““As for you also, because of the blood of your covenant, I will set your prisoners free from the waterless pit. Return to the stronghold, You prisoners of hope. Even today I declare That I will restore double to you.” (Zechariah 9:11-12 NKJV)
God saves us through the death, burial, and resurrection of Jesus the Messiah. We are set free from the bondage of death by the blood of Jesus covering our sins. What was once scarlet, has now been made white as snow should we choose to step into this covenant with God. And that’s just the beginning..
This scripture is perfect for me right now. This morning I finished reading the story of Jacob wrestling with God. Some believe it to be God, others an angel or Jesus, and some say it is Jacob wrestling himself. Without getting into all of that, we can clearly see that Jacob is grappling with his fears and this match is how he finally does that. Over the entire course from exile to his home land, Jacob trekked in fear of what his brother, Esau, would do to him upon his return. Jacob and Esau left off on bad terms because of Jacob’s trickery and betrayal. How many of us can relate to past mistakes haunting out present lives?
Jacob allowed his ancient fears to consume his present life and influence his every move. He spent years building wealth and a family, and yet this fear ate at him so much that he sent everything that he had and loved ahead of him to face this assumed enemy. His misplaced hope was in the approval of man instead of the approval of God. God does not want us to live like that. He does not want us to be prisoners stuck in a waterless pit. There is something dehydrating about living afraid, living without hope or faith. Fear sucks the nourishment of life’s sweetest moments. Every thought and every action become subject to the authority of fear.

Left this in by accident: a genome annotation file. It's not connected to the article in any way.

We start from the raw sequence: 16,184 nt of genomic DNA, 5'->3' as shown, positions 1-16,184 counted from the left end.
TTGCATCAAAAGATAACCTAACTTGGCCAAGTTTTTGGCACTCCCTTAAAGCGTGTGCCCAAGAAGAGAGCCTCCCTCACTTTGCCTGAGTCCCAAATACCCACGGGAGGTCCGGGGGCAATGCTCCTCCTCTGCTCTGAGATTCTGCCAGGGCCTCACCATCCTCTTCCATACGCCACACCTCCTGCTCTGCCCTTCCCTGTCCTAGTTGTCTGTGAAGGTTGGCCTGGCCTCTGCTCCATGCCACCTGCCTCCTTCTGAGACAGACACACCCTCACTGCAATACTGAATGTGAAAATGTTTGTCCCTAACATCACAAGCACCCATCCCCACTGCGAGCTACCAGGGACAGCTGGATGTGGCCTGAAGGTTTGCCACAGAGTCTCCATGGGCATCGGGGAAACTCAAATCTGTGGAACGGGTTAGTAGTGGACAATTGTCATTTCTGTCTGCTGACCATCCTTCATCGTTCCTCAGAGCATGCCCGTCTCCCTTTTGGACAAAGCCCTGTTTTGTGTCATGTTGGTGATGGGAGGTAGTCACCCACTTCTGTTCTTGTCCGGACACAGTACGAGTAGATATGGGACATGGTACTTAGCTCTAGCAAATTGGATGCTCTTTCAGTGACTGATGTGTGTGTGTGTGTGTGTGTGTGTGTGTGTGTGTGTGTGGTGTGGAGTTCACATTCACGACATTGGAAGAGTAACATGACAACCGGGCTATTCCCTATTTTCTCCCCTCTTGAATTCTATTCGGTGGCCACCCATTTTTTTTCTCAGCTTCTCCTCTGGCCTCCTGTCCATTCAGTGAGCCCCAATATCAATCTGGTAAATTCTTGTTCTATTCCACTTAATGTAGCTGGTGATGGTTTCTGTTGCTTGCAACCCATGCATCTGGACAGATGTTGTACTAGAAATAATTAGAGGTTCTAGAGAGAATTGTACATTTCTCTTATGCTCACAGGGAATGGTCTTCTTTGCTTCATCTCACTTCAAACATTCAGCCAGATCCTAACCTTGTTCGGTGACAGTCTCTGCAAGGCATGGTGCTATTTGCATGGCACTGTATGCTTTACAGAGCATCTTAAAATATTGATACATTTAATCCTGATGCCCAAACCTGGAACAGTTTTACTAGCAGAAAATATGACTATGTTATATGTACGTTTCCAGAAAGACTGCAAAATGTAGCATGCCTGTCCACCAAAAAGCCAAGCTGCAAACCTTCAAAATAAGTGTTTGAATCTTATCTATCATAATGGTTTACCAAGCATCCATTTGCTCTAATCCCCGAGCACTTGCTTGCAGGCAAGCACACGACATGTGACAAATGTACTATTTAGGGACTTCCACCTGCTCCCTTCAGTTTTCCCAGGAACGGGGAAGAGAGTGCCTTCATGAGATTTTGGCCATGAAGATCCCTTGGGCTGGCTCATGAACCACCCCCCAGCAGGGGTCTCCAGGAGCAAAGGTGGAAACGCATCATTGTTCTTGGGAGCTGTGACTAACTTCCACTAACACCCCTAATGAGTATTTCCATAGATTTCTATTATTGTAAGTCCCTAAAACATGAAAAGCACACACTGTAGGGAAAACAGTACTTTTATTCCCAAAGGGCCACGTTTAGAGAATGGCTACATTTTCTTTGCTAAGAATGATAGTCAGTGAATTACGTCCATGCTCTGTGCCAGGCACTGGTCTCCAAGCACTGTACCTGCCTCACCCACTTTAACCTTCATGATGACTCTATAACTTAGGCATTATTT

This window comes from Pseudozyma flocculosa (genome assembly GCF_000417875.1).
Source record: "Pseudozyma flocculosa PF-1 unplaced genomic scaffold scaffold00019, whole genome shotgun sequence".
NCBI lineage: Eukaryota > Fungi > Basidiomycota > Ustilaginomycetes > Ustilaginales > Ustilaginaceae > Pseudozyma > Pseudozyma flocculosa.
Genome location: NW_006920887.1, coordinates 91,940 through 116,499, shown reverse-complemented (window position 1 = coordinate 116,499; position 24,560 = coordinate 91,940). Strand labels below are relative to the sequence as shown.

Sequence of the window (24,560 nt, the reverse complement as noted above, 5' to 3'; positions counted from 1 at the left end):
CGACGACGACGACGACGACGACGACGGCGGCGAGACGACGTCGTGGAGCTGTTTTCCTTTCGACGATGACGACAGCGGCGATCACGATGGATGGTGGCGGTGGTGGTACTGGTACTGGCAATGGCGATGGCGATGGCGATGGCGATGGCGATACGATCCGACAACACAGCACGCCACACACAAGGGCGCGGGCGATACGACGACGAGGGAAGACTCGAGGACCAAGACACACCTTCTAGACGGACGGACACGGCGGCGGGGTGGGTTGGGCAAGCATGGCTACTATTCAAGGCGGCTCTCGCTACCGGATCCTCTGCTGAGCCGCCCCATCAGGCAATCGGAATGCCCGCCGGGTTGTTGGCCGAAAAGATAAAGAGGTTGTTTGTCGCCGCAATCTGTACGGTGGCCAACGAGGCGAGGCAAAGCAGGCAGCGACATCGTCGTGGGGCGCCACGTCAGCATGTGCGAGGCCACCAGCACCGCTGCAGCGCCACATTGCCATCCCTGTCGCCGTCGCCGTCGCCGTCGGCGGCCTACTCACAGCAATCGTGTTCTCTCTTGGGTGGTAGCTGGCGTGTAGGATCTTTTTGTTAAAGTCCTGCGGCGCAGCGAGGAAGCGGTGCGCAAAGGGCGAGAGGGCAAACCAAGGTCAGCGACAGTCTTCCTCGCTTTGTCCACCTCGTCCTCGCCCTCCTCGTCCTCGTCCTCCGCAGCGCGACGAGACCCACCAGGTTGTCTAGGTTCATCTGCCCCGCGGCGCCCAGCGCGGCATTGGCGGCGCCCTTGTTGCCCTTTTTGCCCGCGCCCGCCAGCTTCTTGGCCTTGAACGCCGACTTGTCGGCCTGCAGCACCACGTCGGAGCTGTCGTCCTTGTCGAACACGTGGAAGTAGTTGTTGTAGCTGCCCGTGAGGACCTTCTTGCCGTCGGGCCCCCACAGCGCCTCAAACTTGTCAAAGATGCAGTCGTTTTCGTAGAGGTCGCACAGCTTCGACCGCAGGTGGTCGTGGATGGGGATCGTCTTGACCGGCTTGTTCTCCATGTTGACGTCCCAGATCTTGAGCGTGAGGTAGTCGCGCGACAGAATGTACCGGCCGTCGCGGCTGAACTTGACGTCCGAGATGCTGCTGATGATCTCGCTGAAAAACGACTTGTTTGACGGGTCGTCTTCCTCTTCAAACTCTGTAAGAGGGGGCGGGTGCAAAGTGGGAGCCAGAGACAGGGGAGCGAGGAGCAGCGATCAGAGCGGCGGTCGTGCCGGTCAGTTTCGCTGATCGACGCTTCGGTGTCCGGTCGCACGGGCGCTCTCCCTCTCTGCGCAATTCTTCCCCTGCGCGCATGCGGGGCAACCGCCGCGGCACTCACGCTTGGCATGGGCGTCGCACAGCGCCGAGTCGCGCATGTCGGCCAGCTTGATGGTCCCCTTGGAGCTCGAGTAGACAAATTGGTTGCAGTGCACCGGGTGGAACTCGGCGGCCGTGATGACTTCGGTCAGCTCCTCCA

Yet there is still hope for the hopeless. God came in at just the right moment. God showed up after Jacob practically accepted his doom by isolating himself. He pushed away everything and everyone based off an assumption driven by fear. Jacob is pretty much me when I dramatically huff and puff my way around the house hoping someone will notice I’m upset. God noticed. And He came to redeem and restore! I believe that Jacob wrestled with God until his faith finally overcame his fears. Faith became the bridge to a renewed hope in God being who He always said He was. God then gave Jacob a new name. The name of the promise, the name of the double portion, Israel.
So much can be taken from this story! It is no coincidence that God brought Zechariah 9:11-12 to me during the same week in which I lived out my own wrestling match with God. Tuesday night I had three awful dreams. I immediately wanted to give satan the credit and probably would’ve dismissed them as nightterrors had God not swooped in and given me supernatural revelation. He showed me that each dream revealed a different fear rooted in my heart from past pain. Fear of death, fear of inadequacy, and fear of being hurt. Living a life of fear is living without hope.
The Hebrew word for ‘hope’ used in this Zechariah scripture literally means a cord, or figuratively meaning expectancy. To have genuine hope is to be connected with God and fully expectant that God is who He proclaims to be and will do what He proclaims to do. Jacob grappled with fear and faith, with doubt and hope. By continuously proclaiming what God promised him, and facing his fears head on, hope won the battle. Hope will always win!
Having a parent in prison, I will never forget the helpless feeling of seeing my loved one trapped. He was the same person, and yet he looked different. He had the same name, but the facility issued him an identification number. He was still my dad, but he couldn’t fill that role completely because he was stuck in prison under their authority. And that is just a super vague description of an extremely challenging time in my family’s life. Praise God that season was short lived, and my dad and I met the Lord during that time.
Being a physical prisoner will shake up any person and their family. I believe the same applies to spiritual prisons. Jacob’s fears not only damaged his thought life, but also his actions which affected his family and his livelihood.
What are you a prisoner of?
God wants you to return to Him. Return to His fortress and submit to His authority. There is true freedom in becoming a prisoner of hope. Let hope in God transform your identity. Grapple with your fears and release them once and for all through faith and hope in the Lord! Become fully expectant that God will do exceedingly, abundantly more than you could ever ask or think (Ephesians 3:20).